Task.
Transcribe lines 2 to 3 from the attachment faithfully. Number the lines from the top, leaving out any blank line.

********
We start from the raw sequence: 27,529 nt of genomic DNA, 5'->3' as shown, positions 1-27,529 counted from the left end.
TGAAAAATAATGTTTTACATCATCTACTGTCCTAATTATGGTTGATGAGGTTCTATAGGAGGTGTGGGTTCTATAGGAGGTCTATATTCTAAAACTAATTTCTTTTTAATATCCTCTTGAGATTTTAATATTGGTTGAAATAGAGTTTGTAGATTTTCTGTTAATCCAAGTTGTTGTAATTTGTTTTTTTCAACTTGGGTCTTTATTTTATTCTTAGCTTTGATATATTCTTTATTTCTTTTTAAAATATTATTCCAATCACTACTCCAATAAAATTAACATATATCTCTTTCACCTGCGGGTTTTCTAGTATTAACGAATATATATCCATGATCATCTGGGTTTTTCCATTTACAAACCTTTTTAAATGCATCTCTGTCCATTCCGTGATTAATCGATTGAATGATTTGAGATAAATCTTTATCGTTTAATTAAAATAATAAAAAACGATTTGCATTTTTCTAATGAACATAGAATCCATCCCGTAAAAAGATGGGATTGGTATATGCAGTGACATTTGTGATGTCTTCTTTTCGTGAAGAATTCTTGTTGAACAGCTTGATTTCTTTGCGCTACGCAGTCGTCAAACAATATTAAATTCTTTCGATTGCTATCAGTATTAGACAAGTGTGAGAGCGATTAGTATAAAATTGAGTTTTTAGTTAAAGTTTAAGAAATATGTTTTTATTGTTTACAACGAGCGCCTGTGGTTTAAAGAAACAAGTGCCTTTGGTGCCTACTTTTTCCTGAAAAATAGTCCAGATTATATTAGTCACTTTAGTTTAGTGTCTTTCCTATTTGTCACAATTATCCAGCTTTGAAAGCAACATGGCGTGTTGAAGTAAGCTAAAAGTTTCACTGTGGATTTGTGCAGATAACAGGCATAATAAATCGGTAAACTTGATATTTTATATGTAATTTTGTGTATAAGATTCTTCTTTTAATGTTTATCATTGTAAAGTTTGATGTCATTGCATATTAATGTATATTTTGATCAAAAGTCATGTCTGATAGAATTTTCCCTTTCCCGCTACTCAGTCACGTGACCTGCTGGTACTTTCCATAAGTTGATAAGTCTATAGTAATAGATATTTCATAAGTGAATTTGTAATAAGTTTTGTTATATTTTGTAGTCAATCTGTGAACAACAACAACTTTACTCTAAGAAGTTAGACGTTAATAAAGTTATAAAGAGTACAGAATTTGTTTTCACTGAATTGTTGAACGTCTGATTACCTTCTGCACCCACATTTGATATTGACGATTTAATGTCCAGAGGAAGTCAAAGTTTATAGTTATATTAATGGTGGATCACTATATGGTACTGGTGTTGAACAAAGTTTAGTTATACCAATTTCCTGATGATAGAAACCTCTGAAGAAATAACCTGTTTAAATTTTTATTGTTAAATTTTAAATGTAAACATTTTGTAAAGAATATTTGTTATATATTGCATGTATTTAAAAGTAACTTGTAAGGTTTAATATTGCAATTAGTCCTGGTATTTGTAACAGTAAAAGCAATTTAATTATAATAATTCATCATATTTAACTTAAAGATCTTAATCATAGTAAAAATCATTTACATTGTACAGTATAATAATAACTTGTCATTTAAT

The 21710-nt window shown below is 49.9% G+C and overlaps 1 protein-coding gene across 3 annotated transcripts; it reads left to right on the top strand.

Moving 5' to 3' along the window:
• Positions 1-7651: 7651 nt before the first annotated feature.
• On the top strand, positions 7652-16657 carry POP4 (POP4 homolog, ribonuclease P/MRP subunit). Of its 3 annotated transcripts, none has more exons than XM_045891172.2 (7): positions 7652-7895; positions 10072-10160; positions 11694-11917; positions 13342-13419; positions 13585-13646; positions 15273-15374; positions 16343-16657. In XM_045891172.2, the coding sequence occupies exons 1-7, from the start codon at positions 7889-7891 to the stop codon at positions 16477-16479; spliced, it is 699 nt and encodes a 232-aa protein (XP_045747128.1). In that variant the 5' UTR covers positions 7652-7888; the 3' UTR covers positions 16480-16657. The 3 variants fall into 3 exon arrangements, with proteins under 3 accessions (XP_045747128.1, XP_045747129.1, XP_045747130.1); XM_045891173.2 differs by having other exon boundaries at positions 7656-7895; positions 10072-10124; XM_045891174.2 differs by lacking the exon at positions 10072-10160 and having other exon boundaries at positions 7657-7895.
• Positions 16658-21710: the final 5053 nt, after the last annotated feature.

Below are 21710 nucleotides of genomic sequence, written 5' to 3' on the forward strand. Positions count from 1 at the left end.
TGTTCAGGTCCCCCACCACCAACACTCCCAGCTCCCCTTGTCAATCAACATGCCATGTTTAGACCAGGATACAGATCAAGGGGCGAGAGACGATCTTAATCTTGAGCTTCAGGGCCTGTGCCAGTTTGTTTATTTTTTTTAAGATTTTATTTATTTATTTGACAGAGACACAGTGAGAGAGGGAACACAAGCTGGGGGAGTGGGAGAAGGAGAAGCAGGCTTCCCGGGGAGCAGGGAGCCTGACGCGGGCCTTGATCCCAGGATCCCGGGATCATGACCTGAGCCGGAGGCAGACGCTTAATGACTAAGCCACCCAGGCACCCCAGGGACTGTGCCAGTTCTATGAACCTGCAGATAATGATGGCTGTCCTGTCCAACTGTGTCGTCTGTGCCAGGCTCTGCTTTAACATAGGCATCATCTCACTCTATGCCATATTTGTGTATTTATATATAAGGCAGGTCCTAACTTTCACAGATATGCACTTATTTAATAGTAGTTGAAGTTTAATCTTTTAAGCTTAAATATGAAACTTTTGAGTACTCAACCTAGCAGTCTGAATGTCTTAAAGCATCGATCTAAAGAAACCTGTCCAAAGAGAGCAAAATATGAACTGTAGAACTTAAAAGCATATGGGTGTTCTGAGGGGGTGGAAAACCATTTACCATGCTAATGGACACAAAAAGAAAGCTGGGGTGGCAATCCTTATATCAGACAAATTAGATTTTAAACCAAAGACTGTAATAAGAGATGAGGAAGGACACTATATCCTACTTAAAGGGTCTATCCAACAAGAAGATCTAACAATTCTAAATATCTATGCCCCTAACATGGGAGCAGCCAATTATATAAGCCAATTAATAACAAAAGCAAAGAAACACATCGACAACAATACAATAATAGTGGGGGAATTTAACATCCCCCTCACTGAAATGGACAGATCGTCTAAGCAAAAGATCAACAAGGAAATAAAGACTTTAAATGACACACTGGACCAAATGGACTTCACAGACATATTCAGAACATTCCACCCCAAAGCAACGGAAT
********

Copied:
TGAAAAATAATGTTTTACATCATCTACTGTCCTAATTATGGTTGATGAGGTTCTATAGGAGGTGTGGGTTCTATAGGAGGTCTATATTCTAAAACTAATTTCTTTTTAATATCCTCTTGAGATTTTAATATTGGTTGAAATAGAGTTTGTAGATTTTCTGTTAATCCAAGTTGTTGTAATTTGTTTTTTTCAACTTGGGTCTTTATTTTATTCTTAGCTTTGATATATTCTTTATTTCTTTTTAAAATATTATTCCAATCACTACTCCAATAAAATTAACATATATCTCTTTCACCTGCGGGTTTTCTAGTATTAACGAATATATATCCATGATCATCTGGGTTTTTCCATTTACAAACCTTTTTAAATGCATCTCTGTCCATTCCGTGATTAATCGATTGAATGATTTGAGATAAATCTTTATCGTTTAATTAAAATAATAAAAAACGATTTGCATTTTTCTAATGAACATAGAATCCATCCCGTAAAAAGATGGGATTGGTATATGCAGTGACATTTGTGATGTCTTCTTTTCGTGAAGAATTCTTGTTGAACAGCTTGATTTCTTTGCGCTACGCAGTCGTCAAACAATATTAAATTCTTTCGATTGCTATCAGTATTAGACAAGTGTGAGAGCGATTAGTATAAAATTGAGTTTTTAGTTAAAGTTTAAGAAATATGTTTTTATTGTTTACAACGAGCGCCTGTGGTTTAAAGAAACAAGTGCCTTTGGTGCCTACTTTTTCCTGAAAAATAGTCCAGATTATATTAGTCACTTTAGTTTAGTGTCTTTCCTATTTGTCACAATTATCCAGCTTTGAAAGCAACATGGCGTGTTGAAGTAAGCTAAAAGTTTCACTGTGGATTTGTGCAGATAACAGGCATAATAAATCGGTAAACTTGATATTTTATATGTAATTTTGTGTATAAGATTCTTCTTTTAATGTTTATCATTGTAAAGTTTGATGTCATTGCATATTAATGTATATTTTGATCAAAAGTCATGTCTGATAGAATTTTCCCTTTCCCGCTACTCAGTCACGTGACCTGCTGGTACTTTCCATAAGTTGATAAGTCTATAGTAATAGATATTTCATAAGTGAATTTGTAATAAGTTTTGTTATATTTTGTAGTCAATCTGTGAACAACAACAACTTTACTCTAAGAAGTTAGACGTTAATAAAGTTATAAAGAGTACAGAATTTGTTTTCACTGAATTGTTGAACGTCTGATTACCTTCTGCACCCACATTTGATATTGACGATTTAATGTCCAGAGGAAGTCAAAGTTTATAGTTATATTAATGGTGGATCACTATATGGTACTGGTGTTGAACAAAGTTTAGTTATACCAATTTCCTGATGATAGAAACCTCTGAAGAAATAACCTGTTTAAATTTTTATTGTTAAATTTTAAATGTAAACATTTTGTAAAGAATATTTGTTATATATTGCATGTATTTAAAAGTAACTTGTAAGGTTTAATATTGCAATTAGTCCTGGTATTTGTAACAGTAAAAGCAATTTAATTATAATAATTCATCATATTTAACTTAAAGATCTTAATCATAGTAAAAATCATTTACATTGTACAGTATAATAATAACTTGTCATTTAAT

The 21710-nt window shown below is 49.9% G+C and overlaps 1 protein-coding gene across 3 annotated transcripts; it reads left to right on the top strand.